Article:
The lyrics here are less certain, less sure of themselves than I think I’ve ever heard before from this band; there’s a sense that they’ve realized they don’t know how everything works, how it should all go, and now they’re fighting to understand. They’re not giving up, no, but they know now that there’s damage the world can do when you least expect it.

Musically, too, they’ve progressed, opening up to sounds that would’ve been entirely out of place on earlier Whigs albums. Opening track “Birdland,” for one is pretty and delicate and surprisingly brief, with an arrangement that owes a lot to more contemporary pop, really, than to old-school soul, R&B, or even rock; there’s a touch of Sia in there, to my ears. “Copernicus,” further on, starts off menacing but then sweeps upwards into gorgeous, uplifting layers of guitar that eventually verge on hazy, overdriven dreampop.

Even “Toy Automatic,” my personal favorite track, brings to mind sadly-departed band Augustines more than anything else, with its atmospheric, moody, epic-sized sweetness; now that I’m thinking about it, though, that may be more a case of the Afghan Whigs influencing Augustines, who incorporated that influence into their sound, and who I’ve listened to a whole lot more these past couple of years. Whoa. It’s like a snake eating its own damn tail…

Other highlights include fast, propulsive, almost New Wave-ish rocker “Arabian Heights,” a sleek chunk of sound that’s determined and sultry at once, with spiraling, slippery-sounding guitars and a vibe that evokes too-late nights out somewhere glittery and shiny and a bit sordid. Then there’s the quiet solemnity of “I Got Lost,” which is all piano, warbling beds of sound, waltzing rhythm, and Dulli’s high-end, fragile vocals, and which is utterly beautiful for it.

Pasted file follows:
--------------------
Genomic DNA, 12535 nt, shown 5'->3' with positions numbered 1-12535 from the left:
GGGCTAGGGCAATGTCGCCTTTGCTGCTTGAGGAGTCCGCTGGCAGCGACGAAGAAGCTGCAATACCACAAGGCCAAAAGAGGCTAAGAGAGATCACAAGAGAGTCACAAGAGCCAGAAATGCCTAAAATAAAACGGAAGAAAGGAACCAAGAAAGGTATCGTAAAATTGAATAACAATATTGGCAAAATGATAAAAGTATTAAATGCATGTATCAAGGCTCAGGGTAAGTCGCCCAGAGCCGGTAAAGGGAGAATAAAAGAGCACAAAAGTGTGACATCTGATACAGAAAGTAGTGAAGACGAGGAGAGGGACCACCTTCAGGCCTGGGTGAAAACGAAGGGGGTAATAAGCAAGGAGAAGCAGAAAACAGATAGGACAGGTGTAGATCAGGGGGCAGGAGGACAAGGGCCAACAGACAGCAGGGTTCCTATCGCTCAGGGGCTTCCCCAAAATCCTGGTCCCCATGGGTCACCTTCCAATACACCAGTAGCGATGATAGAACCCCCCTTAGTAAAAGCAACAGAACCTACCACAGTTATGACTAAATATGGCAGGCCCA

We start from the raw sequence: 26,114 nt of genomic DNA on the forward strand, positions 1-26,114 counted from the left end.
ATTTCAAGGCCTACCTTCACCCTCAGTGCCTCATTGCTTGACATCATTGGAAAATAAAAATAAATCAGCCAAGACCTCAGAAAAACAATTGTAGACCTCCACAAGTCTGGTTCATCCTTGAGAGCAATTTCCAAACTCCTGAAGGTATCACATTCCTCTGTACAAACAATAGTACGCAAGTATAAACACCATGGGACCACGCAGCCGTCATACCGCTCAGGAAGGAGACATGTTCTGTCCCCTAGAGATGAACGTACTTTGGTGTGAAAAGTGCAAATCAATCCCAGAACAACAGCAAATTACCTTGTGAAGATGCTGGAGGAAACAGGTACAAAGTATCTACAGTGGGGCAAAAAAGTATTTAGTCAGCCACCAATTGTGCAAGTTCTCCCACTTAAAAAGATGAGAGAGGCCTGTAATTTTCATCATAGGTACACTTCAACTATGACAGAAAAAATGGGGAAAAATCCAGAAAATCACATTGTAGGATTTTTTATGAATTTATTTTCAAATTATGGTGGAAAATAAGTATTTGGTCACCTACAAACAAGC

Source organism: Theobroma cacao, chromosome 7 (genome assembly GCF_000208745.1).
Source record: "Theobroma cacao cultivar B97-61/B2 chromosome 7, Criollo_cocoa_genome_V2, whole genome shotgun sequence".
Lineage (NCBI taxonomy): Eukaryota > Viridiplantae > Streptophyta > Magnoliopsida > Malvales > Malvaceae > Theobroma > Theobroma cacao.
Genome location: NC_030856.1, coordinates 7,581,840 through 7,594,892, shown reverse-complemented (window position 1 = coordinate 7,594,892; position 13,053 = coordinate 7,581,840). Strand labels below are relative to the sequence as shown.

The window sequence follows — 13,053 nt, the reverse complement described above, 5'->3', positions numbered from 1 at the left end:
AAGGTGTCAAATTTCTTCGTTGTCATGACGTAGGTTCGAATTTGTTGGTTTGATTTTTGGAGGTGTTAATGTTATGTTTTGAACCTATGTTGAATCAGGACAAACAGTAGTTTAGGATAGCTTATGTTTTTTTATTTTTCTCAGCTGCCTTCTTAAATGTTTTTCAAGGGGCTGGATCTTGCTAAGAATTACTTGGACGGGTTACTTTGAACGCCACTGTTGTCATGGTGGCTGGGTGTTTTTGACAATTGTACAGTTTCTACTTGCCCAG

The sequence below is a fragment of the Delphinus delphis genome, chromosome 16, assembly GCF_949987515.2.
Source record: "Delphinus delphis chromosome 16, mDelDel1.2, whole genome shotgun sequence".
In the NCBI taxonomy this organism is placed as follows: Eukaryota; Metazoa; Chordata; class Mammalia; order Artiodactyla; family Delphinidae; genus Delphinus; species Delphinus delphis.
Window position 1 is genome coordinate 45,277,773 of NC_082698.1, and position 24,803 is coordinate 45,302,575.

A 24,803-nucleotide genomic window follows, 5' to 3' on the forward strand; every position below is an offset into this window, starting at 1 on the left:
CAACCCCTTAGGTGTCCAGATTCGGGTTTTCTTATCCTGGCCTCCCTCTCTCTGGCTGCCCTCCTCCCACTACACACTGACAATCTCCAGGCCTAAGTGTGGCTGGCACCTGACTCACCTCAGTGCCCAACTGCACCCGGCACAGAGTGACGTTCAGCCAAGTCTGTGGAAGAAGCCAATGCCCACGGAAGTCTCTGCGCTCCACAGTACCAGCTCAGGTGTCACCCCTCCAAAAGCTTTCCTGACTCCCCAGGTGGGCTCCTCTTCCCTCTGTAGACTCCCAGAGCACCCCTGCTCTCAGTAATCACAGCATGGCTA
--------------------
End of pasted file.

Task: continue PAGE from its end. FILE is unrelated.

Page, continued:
I should note before I close, that In Spades comes with its own personal tragedy, in that not long after the album’s release this spring, guitarist Dave Rosser, who’s been with the band since Do to the Beast, passed away.

Knowing that makes the final roar of closer “Into the Floor” feel like an elegy of sorts for Rosser, who played on that track (and every other track but “Copernicus”). It’s an intense, harrowing song about loss and memory, with Dulli howling, “Will it wait / Or burn into the sun? / I’ll remember you always this way,” and every time I listen to it, it hits me hard, right in my soul. Uninentional though it may’ve been at the time, I can’t think of a better tribute.

[The Afghan Whigs are playing 10/26/17 at the Heights Theater, along with Har Mar Superstar.]
(Sub Pop -- 2013 Fourth Avenue, Third Floor, Seattle, WA. 98121;; The Afghan Whigs --; The Afghan Whigs (Facebook) --; The Afghan Whigs (Twitter) --; The Afghan Whigs (YouTube) --; The Afghan Whigs (Instagram) --
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Review by . Review posted Thursday, October 26th, 2017. Filed under Features, Reviews.